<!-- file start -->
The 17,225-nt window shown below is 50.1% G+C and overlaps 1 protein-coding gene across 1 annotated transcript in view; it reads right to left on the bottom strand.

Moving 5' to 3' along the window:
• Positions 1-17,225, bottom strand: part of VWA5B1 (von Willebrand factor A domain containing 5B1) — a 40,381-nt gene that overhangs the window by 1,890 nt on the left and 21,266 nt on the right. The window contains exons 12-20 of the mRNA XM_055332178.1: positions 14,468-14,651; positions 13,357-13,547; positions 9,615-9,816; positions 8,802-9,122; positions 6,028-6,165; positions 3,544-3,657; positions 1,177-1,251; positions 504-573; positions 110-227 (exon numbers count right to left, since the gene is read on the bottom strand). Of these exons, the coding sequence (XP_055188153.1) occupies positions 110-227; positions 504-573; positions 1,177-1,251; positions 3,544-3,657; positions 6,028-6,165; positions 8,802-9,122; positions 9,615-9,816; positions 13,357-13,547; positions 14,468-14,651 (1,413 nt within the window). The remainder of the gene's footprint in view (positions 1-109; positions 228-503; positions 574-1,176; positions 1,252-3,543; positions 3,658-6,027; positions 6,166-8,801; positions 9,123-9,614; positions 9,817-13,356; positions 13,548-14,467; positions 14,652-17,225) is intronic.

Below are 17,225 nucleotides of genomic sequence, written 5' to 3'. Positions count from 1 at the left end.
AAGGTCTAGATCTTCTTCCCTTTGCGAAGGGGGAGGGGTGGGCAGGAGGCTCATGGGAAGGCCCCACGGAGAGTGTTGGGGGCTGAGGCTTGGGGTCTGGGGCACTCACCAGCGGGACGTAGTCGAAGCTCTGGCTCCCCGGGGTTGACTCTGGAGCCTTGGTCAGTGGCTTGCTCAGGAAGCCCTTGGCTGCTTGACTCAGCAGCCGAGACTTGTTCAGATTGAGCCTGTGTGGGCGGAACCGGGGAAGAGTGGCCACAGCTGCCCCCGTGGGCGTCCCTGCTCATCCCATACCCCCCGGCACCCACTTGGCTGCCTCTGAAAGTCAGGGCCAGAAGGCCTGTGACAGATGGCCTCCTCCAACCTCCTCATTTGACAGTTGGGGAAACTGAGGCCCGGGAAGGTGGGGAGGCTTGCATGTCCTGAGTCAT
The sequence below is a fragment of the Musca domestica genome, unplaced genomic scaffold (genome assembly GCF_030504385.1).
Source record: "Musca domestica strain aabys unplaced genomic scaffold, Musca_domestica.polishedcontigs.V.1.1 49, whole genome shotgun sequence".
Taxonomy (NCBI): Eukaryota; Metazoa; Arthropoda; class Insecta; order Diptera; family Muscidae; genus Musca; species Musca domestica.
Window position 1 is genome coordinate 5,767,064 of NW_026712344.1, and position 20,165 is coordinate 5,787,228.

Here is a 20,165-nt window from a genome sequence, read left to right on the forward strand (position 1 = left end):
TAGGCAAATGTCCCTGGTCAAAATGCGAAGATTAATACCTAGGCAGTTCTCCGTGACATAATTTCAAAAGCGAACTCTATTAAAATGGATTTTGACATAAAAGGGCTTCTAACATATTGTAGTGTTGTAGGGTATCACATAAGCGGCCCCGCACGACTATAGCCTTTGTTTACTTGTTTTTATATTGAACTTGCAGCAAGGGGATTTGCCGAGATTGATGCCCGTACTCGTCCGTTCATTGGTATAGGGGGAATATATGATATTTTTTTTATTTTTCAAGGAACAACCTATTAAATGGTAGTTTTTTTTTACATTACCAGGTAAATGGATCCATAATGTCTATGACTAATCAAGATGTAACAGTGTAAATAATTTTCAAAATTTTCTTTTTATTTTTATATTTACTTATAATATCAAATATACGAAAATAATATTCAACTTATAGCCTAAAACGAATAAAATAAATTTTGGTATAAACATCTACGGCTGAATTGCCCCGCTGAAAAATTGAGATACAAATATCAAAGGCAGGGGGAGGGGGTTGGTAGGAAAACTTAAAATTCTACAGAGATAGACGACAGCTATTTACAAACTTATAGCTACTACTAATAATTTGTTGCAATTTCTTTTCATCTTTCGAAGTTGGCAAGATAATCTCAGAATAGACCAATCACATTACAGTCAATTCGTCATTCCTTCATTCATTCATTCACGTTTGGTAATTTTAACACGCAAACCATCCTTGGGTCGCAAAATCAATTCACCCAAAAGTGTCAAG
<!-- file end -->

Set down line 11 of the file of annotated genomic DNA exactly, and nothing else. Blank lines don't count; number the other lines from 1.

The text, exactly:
TAGGCAAATGTCCCTGGTCAAAATGCGAAGATTAATACCTAGGCAGTTCTCCGTGACATAATTTCAAAAGCGAACTCTATTAAAATGGATTTTGACATAAAAGGGCTTCTAACATATTGTAGTGTTGTAGGGTATCACATAAGCGGCCCCGCACGACTATAGCCTTTGTTTACTTGTTTTTATATTGAACTTGCAGCAAGGGGATTTGCCGAGATTGATGCCCGTACTCGTCCGTTCATTGGTATAGGGGGAATATATGATATTTTTTTTATTTTTCAAGGAACAACCTATTAAATGGTAGTTTTTTTTTACATTACCAGGTAAATGGATCCATAATGTCTATGACTAATCAAGATGTAACAGTGTAAATAATTTTCAAAATTTTCTTTTTATTTTTATATTTACTTATAATATCAAATATACGAAAATAATATTCAACTTATAGCCTAAAACGAATAAAATAAATTTTGGTATAAACATCTACGGCTGAATTGCCCCGCTGAAAAATTGAGATACAAATATCAAAGGCAGGGGGAGGGGGTTGGTAGGAAAACTTAAAATTCTACAGAGATAGACGACAGCTATTTACAAACTTATAGCTACTACTAATAATTTGTTGCAATTTCTTTTCATCTTTCGAAGTTGGCAAGATAATCTCAGAATAGACCAATCACATTACAGTCAATTCGTCATTCCTTCATTCATTCATTCACGTTTGGTAATTTTAACACGCAAACCATCCTTGGGTCGCAAAATCAATTCACCCAAAAGTGTCAAG